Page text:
If you've followed the last tutorials, you have what you need for independent work and you set up the structure of your independent work system. But we still don't have work in our system for the students to complete. That's today.
Over the years, I've seen LOTS of work systems. And with the introduction of Pinterest and the internet, there are lots of examples out there of "work tasks" or "work boxes." I just want to tell you that not all "work tasks" are equal and not all "work boxes" are ready for an independent work system. Here's why.
5 Things to Check in Each IW Task
Remember at the beginning of this series, I told you that there is a reason behind each element of a work system? There is a reason behind each of these characteristics as well, and I'll try to make them clear as I walk you through them.
The Task Needs to be Mastered
This one is definitely the primary issue you want to be sure of when choosing tasks for independent work. Think about it....if you haven't mastered a task, you still need to help to complete it. If you still need help, how will you do it independently? I know when I say it that way, it seems obvious. However, I often find that people easily forget this one. Make sure that each one of your tasks has been mastered in a direct instruction setting. Independent work is a GREAT opportunity for the student to practice to maintain their skills.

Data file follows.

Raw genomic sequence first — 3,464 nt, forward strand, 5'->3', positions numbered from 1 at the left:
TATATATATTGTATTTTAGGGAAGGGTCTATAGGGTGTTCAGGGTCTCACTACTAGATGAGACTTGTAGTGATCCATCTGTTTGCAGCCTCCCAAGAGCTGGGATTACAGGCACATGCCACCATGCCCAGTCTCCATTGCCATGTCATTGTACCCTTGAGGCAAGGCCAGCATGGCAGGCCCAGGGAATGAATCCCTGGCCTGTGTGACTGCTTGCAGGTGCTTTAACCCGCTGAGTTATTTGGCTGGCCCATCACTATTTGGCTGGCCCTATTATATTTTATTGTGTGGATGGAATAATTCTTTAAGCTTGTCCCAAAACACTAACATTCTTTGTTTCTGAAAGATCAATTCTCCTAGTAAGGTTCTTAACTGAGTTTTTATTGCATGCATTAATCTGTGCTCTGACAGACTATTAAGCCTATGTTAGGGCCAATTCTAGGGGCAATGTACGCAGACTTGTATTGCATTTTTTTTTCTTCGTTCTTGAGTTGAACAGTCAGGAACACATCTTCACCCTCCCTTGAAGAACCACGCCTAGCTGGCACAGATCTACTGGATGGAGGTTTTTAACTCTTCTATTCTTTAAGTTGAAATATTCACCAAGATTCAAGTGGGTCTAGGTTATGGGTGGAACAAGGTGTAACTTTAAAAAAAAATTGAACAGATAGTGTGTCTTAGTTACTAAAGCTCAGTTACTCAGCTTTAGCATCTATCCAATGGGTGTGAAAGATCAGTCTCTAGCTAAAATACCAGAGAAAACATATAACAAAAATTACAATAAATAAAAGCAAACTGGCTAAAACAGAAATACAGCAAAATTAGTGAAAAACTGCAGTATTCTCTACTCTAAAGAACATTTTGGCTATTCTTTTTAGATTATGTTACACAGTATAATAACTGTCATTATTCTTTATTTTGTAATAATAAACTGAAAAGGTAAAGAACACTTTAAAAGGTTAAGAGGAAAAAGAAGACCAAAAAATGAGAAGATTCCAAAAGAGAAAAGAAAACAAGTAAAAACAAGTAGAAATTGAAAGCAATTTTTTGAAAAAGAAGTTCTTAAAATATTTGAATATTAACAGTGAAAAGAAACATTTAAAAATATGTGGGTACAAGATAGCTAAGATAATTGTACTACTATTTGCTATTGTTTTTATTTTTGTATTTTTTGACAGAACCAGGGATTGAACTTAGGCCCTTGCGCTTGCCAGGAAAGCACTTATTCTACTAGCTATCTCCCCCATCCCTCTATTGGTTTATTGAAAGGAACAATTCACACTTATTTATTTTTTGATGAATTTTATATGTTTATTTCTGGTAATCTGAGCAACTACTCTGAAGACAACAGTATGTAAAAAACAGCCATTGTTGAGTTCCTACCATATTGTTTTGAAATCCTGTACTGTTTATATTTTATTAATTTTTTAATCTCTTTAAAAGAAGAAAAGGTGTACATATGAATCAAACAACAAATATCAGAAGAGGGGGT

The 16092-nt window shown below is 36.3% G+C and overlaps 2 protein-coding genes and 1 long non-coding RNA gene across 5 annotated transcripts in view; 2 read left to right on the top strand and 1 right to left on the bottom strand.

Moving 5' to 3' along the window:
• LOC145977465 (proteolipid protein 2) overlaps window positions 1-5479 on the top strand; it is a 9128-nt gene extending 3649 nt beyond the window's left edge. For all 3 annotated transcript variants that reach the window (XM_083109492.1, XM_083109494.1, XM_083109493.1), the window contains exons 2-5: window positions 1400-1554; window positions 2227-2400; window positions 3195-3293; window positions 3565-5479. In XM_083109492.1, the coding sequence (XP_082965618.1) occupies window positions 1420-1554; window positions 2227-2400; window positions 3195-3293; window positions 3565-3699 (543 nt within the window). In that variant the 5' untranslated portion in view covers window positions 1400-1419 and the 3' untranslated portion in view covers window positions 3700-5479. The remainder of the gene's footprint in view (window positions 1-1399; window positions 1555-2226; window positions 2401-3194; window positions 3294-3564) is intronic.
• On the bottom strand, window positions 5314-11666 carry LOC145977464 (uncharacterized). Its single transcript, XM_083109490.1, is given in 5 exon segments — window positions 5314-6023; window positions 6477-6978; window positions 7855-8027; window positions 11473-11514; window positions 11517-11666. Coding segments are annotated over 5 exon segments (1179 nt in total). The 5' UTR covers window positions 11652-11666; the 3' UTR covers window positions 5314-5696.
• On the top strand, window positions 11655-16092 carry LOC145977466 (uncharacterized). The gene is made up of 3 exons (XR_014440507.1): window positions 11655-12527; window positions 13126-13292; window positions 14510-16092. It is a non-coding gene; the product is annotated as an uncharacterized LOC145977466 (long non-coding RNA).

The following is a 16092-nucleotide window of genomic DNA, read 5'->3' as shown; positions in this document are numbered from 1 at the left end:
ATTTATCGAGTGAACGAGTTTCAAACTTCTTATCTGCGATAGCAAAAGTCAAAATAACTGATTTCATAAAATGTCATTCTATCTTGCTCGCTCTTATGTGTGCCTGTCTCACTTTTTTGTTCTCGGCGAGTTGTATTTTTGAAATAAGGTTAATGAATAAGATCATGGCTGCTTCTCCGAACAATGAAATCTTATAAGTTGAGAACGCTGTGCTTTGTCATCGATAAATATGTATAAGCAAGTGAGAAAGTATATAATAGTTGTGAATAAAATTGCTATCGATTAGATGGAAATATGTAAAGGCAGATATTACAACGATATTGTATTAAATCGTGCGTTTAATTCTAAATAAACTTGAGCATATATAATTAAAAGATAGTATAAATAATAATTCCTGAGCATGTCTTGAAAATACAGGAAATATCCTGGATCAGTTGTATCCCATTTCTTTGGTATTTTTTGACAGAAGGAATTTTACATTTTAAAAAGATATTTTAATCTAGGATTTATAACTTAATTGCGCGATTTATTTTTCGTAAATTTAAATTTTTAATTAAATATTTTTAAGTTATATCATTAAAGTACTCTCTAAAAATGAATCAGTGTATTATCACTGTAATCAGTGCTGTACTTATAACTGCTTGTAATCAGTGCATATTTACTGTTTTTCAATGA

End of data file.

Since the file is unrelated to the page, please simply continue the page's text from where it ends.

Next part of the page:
So, you thought the work task was independent before you put it in independent work, but the student is struggling with the task? Chances are good that it was mastered in a certain situation, but the student didn't generalize.
You want to make sure that, if a student is struggling with or just learning the independent work system, it's not because the task is something he can't do. So, consider making the tasks easier than something the student could do in a 1-1 instruction setting when you are just getting started.
A student must have mastered a task in order to complete it independently in a work system. #TEACCH #autism
Must Have a clear beginning and end
Remember question # 3 in the 4 questions that every work system should answer? The student needs to know when he or she is finished with the task. If you choose a task, like reading in a chapter book, how does the student know to stop? In order to complete the task and move on (as we would with a job), the beginning and end of the task need to be clear.
Remember that the crux of the independent work system relies on its visual nature. You are depending on students gaining information from the way the task is laid out. Consequently knowing how to start and when to move on is important to complete the other items on the work task list.
I want the student to be doing more than just file folder and boxed tasks. What about using real-life jobs that are not so self-contained?
Now, not all tasks have to be tasks that go in a basket or have Velcro. Some tasks may not look like they have a clear beginning and end at first. But with a little additional visual supports they can be.
One example might be digging in the garden. How much should the student dig? Give them a container to fill so they can see when its empty I start, and when it's full I stop. Or if they are filling pots, like the picture below, give them a set number of pots to fill.
In another instance, you could have a task in the work system to wash the table. Knowing when the table is completely clean might be difficult. But you could make it easier by adding 3 pieces of masking tape to map out areas of the table to clean. Then teach the student to wipe the table from the left section to the right section.